After you suffer injuries in a car accident caused by another driver’s negligence or recklessness, you may have the right to recover compensation for financial losses, such as vehicle repairs, medical expenses, and lost income or earning potential.
However, depending on the injuries you suffered in the crash, you may also have the right to pursue a financial recovery for the pain and suffering caused by the car accident and your injuries.
The compensation you may recover for pain and suffering will depend on the severity of your injuries, the prolonged or permanent effects on your life (such as physical disabilities the crash caused), and other factors.
Although insurance companies may seem reluctant to pay compensation for pain and suffering, having an experienced car accident lawyer working for you can increase the chances of a fair financial recovery when car accident injuries cause intense pain or prolonged emotional distress.
What Factors Determine How Much Money You Can Recover for Pain and Suffering After a Car Accident?
Numerous factors can influence the amount of compensation you’re entitled to for pain and suffering in a car accident claim. Examples of factors that can determine the size of your financial recovery include:
The Severity of Your Injuries
The type and severity of injuries caused by a car accident can significantly affect the compensation you recover for pain and suffering.
Common injuries suffered by car accident victims include:
- Broken bones
- Ligament, tendon, and muscle injuries
- Herniated spinal disc injuries
- Nerve damage
- Severe lacerations, abrasions, or degloving injuries
- Internal organ injuries and internal bleeding
- Traumatic brain injuries
- Traumatic limb loss
- Facial trauma
- Dental injuries
The more severe your injuries, the more compensation you may recover for your pain and suffering. More severe injuries will likely cause you to feel more intense pain for longer periods.
Your injuries may also require intensive treatment and rehabilitation that may come with temporary physical pain, such as post-operative pain from surgeries to repair injuries. Severe injuries can also lead to prolonged or permanent physical disabilities, disfiguring scarring, and emotional distress.
The Duration of Your Medical Treatment and Rehabilitation
How long it takes you to reach maximum medical improvement (MMI) from accident injuries may influence the amount of your pain and suffering compensation. Maximum medical improvement occurs when additional medical intervention won’t improve your condition. You probably can’t settle your claim until you’ve reached MMI.
A person who suffers injuries in a car accident that heal within a few days or weeks may receive little or no compensation for pain and suffering. However, a person who needs months of medical care and rehabilitation to recover from injuries has a stronger case to argue that they’ve suffered significant pain or emotional distress that warrants financial compensation.
In addition, the types of medical treatment you undergo may affect your compensation. For example, you might recover more pain and suffering compensation if you need invasive surgery to repair or treat accident injuries and complications than you would if your injuries required only stitches or a cast.
Your Emotional Trauma or Distress
Evidence of emotional or mental effects from an accident or physical injuries can also help support a claim for compensation for pain and suffering.
Examples of emotional trauma or distress that may occur after a car accident include PTSD, depression, anxiety, and panic attacks. Emotional distress may arise from the accident or the injuries and disabilities caused by the accident.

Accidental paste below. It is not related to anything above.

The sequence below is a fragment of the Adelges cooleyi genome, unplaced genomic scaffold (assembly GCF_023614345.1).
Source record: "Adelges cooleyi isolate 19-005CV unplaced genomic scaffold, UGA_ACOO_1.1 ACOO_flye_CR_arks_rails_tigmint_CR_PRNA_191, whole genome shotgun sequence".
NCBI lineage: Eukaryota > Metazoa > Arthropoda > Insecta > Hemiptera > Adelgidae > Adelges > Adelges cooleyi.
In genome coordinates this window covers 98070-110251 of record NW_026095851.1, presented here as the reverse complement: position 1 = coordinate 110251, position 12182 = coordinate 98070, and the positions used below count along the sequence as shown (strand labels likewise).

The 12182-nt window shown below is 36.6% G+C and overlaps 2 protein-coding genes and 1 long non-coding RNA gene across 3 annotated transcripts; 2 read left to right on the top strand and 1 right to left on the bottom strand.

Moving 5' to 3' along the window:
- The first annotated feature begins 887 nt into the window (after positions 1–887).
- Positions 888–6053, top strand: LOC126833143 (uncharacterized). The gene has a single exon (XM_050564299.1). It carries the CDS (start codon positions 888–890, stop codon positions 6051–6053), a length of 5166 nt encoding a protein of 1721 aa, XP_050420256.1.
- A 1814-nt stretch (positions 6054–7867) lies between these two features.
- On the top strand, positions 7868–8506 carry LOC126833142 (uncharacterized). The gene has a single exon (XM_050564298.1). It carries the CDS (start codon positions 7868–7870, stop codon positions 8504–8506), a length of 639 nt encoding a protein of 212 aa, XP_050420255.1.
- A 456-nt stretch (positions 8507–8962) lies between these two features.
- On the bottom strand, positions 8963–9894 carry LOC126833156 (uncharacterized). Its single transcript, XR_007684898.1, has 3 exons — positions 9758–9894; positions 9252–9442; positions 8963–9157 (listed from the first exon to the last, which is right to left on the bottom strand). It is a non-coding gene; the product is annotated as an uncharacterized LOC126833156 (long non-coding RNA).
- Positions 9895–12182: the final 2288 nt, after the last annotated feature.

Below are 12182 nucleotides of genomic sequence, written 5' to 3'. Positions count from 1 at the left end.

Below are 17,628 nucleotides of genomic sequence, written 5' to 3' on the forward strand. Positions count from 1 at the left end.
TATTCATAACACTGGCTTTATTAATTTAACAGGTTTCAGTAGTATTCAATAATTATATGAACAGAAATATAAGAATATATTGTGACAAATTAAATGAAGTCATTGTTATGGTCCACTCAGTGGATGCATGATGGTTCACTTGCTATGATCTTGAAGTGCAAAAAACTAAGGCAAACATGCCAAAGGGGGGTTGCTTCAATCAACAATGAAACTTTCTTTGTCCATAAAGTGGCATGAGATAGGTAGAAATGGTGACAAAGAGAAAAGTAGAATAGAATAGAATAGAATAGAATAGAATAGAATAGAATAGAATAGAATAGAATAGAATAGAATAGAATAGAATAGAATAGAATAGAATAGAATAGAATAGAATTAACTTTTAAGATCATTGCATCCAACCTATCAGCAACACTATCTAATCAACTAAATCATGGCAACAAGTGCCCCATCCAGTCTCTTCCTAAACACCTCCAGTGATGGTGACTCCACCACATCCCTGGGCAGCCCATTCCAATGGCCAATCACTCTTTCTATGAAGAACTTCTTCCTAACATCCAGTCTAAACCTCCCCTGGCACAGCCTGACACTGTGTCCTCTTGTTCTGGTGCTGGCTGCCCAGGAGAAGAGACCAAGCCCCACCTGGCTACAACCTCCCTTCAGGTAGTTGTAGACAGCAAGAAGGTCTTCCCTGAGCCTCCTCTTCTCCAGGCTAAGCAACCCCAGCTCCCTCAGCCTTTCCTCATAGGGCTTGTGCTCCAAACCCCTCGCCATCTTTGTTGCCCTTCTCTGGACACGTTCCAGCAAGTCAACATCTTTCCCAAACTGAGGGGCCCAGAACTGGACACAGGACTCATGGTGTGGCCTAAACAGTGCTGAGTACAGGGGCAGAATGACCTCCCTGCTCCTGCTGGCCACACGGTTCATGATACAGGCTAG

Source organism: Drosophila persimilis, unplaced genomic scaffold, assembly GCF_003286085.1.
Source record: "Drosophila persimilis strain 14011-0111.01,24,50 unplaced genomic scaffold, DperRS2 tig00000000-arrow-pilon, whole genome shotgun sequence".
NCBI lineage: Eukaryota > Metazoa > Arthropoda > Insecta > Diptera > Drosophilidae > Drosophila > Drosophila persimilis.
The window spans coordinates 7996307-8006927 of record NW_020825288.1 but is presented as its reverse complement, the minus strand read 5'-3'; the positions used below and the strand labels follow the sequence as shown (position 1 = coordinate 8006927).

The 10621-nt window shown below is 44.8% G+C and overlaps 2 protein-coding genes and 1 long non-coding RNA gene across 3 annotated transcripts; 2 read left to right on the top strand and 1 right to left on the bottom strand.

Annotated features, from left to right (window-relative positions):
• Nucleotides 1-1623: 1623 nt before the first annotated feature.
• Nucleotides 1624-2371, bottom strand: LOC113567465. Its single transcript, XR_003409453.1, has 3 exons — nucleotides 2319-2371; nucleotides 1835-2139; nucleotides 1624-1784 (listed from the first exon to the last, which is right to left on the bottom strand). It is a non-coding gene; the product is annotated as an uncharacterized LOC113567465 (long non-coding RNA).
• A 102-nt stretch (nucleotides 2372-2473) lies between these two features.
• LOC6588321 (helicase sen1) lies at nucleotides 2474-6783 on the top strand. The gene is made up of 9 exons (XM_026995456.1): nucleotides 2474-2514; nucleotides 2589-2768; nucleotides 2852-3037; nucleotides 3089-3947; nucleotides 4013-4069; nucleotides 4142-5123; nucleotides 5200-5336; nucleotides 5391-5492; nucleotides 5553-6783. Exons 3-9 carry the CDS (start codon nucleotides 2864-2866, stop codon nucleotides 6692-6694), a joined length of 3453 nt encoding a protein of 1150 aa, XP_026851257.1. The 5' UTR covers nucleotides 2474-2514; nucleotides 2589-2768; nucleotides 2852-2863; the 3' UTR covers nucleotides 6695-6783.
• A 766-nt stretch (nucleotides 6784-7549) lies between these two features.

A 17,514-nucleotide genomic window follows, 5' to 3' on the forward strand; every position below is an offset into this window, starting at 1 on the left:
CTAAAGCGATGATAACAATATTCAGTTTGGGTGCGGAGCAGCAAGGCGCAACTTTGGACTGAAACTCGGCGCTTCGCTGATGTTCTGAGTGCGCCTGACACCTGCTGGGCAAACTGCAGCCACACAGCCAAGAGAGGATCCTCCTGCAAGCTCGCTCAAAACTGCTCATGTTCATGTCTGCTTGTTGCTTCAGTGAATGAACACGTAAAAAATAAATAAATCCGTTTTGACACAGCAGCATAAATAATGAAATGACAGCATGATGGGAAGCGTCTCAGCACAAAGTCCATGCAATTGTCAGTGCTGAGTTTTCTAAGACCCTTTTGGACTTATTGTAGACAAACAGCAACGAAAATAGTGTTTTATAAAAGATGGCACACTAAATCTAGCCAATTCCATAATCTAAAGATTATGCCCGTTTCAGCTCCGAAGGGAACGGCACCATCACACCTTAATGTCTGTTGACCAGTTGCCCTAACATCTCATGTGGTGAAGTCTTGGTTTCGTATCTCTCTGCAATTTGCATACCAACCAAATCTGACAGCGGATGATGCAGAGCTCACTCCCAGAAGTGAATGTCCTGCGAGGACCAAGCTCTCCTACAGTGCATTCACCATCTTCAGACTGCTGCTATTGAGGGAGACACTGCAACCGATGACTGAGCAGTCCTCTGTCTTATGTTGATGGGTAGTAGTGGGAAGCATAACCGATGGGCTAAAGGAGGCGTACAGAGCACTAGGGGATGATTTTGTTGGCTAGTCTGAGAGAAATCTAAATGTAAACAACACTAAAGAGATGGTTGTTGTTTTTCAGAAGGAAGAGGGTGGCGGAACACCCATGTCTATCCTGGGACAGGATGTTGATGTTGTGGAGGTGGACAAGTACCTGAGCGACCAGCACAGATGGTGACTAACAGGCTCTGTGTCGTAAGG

How Your Injuries Affect Your Daily Life
Your testimony or testimony from family members, friends, and co-workers about how your injuries and disabilities have affected your daily living can also support a claim for compensation for pain and suffering.
You might recover more compensation if injuries or disabilities have required you to undergo physical or occupational therapy to learn adaptations for permanent impairments that interfere with daily tasks or if you need home health care or other assistance with daily living.
You might recover compensation if injuries or disabilities prevent you from participating in activities or sports you previously enjoyed. Finally, you may have a right to compensation when your injuries affect your personal relationships, including your relationship with your spouse.
Your Pre-Existing Injuries or Health Conditions
Finally, any pre-existing injuries, health conditions, or disabilities you had before the car accident may also affect your compensation for pain and suffering.
When you have experienced physical impairments or difficulties due to pre-existing injuries or degenerative changes, an insurance company or at-fault driver may argue for limiting your pain and suffering compensation to the extent to which the car accident aggravated your existing injuries or health conditions.
However, if those injuries or complications already limit your daily activities, you may have difficulty recovering pain and suffering compensation for reduced quality of life. You would have to show that the accident injuries increased the level of difficulty or pain you were feeling prior to the accident.
The testimony of family and friends or a copy of your own journal could provide persuasive evidence about the changes to your situation. Objective medical records could confirm these observations.
Recovering Pain and Suffering Compensation From the Insurance Company
Most car accident cases involve seeking compensation through insurance claims. A car accident victim in New York will first turn to their insurance policy to obtain personal injury protection coverage (PIP).
Although PIP coverage helps pay for medical bills, lost income, and other financial expenses from car accident injuries, PIP does not provide money for pain and suffering.